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I am traveling within the US, but my boarding pass shows my first name and middle name joined as such: Firstmiddle instead of First Middle. How do I correct this, or is this something that shouldn't be a problem with identification? I am already on hold with the airline to bring this to their attention, but I am not sure if there's a better way to correct this.

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    It's not a problem. I used to fly all the time with tickets with my name in the form SMITH,JMR instead of SMITH, JOHN; I have no reference to support this though, and the rules have changed a bit, hence the comment rather than an answer. – phoog Jan 7 '18 at 19:55
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    To give a better example, if your name was John Walter Smith, it would be Johnwalter if your boarding pass was showing up like mine is right now. Is that still okay? – question2018 Jan 7 '18 at 19:59
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    Another factor I forgot to mention: I never give my middle name when booking tickets, even though my passport shows it. – phoog Jan 7 '18 at 20:06
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    Unfortunately, it is sometimes an issue, as specifically United does often not allow online check-in for international travel, as the name in the passport doesn’t match the (incorrectly joined) name on the ticket. I have been complaining for years with them. It is no issue at the airport though, just disables online check-in (and seat selection, meal preferences, etc.) – Aganju Jan 7 '18 at 22:55
  • For some reason my government-issued photo id (driver's license) only lists my middle initial, not my full middle name. I've flown pretty regularly for business for years, and it's never even been mentioned. – GalacticCowboy Jan 8 '18 at 14:56
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There's nothing to correct. This is very common with airline reservation systems, and everyone handling your boarding pass should know what it means.

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    To give a better example, if your name was John Walter Smith, it would be Johnwalter if your boarding pass was showing up like mine is right now. Is that still okay? – question2018 Jan 7 '18 at 19:59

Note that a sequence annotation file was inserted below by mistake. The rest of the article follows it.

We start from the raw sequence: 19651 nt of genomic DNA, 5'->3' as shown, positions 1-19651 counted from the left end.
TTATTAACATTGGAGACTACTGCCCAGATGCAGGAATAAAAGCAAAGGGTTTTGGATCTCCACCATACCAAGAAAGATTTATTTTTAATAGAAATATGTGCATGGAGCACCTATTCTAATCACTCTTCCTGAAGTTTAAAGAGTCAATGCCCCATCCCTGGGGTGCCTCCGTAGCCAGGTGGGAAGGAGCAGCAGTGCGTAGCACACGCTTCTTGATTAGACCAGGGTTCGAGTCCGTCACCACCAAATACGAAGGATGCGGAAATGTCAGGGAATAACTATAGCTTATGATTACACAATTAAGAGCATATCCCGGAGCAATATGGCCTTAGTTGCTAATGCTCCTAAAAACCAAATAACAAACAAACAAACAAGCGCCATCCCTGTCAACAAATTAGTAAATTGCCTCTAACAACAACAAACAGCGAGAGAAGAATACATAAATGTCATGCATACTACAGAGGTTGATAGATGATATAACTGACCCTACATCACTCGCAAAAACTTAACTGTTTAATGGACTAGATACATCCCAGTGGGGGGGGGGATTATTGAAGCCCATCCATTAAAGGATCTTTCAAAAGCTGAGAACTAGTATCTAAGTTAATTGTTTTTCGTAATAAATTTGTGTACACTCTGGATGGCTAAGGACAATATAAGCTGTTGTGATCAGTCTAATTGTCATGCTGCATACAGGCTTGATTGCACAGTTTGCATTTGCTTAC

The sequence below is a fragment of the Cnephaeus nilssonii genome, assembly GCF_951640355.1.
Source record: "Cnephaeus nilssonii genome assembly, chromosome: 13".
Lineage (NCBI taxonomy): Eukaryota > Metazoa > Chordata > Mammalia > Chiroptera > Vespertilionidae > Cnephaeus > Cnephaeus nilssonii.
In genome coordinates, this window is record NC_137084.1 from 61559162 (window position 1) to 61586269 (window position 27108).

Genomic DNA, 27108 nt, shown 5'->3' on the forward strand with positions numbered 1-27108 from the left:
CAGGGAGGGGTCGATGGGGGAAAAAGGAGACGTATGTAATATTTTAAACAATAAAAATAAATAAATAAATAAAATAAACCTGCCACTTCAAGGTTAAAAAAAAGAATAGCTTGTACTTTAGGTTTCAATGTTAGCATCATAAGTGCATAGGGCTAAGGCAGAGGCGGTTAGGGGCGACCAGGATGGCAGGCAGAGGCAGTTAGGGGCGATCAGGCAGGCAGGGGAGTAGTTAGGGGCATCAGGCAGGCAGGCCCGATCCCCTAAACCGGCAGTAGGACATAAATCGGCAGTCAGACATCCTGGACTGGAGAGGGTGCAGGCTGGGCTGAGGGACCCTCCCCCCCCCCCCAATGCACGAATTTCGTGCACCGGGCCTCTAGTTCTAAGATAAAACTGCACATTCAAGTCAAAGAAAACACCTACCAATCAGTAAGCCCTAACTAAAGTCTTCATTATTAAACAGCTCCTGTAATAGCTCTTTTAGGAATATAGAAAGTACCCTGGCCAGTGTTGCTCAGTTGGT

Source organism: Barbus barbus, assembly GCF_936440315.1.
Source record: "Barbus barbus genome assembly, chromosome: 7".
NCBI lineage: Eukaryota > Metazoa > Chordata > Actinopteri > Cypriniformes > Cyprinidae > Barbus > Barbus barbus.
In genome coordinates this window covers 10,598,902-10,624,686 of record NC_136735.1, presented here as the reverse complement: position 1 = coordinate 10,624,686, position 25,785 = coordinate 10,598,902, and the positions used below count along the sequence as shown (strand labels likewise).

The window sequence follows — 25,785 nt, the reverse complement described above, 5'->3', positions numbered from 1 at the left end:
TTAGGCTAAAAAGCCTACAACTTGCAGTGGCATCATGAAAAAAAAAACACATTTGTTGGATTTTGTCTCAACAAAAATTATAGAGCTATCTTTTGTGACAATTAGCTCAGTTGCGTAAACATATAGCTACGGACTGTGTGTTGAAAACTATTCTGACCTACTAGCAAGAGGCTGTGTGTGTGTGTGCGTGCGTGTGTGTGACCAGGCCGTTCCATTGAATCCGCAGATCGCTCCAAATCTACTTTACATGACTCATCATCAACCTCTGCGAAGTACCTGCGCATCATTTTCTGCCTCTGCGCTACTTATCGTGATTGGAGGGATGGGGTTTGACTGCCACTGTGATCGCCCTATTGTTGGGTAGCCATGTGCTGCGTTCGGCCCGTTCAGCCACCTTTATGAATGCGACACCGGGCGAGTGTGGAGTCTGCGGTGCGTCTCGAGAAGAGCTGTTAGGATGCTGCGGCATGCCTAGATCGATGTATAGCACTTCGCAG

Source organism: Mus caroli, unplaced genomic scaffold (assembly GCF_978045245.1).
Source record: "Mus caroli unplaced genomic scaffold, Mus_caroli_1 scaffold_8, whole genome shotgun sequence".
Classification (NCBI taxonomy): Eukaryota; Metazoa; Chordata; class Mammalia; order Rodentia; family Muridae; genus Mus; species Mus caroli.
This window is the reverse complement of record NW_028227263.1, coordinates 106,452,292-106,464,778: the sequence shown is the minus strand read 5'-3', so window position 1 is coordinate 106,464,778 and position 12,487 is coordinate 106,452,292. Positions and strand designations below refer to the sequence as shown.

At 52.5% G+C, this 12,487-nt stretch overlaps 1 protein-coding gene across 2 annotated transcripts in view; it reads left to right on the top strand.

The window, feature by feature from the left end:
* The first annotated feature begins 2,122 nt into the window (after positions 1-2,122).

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    @question2018 Yes, exactly. My United boarding passes are usually of exactly that form (actually, they usually add "Mr" on the end so it's more like "Smith JohnWaltermr", sometimes even truncated) and nobody blinks twice at it. It does have your last name on there somewhere, right? – Zach Lipton Jan 7 '18 at 20:01
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    That likely is a technical standard going back many years. They combine it into two fields and the separator in some transfer is a space - so first and middle name must be without space. Most of those system standards are OLD. – TomTom Jan 8 '18 at 8:26
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    It's also a case study in silly validation assumptions when dealing with real-world identifying information. Think of all those "ZIP Code" forms online that require you to live in just one of almost 200 countries available. – Lightness Races in Orbit Jan 8 '18 at 15:07
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Having worked on airline reservations software development teams, PNR name records are usually using antiquated systems and the names are limited to 10 characters for first-middle name. They id you by your drivers license or passport numbers (if that) If you think John Smith is a problem, wait until you see some Asian and pacific islander names, and even middle eastern names... ArtsrunHovhannisyan, VohanHovhannisyan, and a million duplicate Zhang Wei Changs, Wang Fang Chungs, etc. The systems were not designed to handle long names so they are often, very often abbreviated. I.A.T.A. and others have been trying for decades to fix things like this.

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